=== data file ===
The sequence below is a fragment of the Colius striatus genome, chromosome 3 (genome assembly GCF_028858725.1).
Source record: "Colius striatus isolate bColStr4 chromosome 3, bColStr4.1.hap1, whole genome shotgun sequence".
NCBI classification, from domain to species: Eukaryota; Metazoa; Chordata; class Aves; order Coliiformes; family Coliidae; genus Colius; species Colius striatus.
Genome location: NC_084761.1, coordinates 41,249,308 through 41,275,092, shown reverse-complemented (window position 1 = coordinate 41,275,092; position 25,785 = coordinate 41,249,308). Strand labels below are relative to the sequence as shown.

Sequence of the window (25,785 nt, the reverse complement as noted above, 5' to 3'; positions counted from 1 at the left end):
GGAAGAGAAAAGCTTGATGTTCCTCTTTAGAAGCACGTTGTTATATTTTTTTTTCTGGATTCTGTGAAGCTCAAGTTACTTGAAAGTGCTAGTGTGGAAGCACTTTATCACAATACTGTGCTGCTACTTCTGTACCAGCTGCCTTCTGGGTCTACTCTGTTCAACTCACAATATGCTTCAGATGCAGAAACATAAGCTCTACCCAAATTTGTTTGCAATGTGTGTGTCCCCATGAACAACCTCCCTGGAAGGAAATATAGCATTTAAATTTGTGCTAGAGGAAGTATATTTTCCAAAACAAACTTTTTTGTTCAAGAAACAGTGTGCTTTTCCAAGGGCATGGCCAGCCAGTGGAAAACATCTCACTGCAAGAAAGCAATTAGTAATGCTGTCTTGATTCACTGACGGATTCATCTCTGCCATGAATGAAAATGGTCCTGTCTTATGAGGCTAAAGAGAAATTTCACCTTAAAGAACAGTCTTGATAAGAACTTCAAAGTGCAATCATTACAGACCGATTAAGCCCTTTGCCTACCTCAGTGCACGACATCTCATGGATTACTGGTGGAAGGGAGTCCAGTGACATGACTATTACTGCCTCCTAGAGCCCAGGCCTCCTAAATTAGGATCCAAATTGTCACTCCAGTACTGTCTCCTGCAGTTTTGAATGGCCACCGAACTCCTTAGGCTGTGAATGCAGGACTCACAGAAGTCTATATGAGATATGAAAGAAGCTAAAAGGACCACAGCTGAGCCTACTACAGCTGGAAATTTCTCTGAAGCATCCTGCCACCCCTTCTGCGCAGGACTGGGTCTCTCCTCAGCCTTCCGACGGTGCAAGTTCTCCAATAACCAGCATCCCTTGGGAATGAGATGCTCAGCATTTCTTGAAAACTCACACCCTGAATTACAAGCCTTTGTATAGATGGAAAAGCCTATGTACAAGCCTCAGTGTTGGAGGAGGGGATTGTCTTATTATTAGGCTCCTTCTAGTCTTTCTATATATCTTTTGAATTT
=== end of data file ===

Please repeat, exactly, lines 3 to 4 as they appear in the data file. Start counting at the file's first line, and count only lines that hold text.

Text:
NCBI classification, from domain to species: Eukaryota; Metazoa; Chordata; class Aves; order Coliiformes; family Coliidae; genus Colius; species Colius striatus.
Genome location: NC_084761.1, coordinates 41,249,308 through 41,275,092, shown reverse-complemented (window position 1 = coordinate 41,275,092; position 25,785 = coordinate 41,249,308). Strand labels below are relative to the sequence as shown.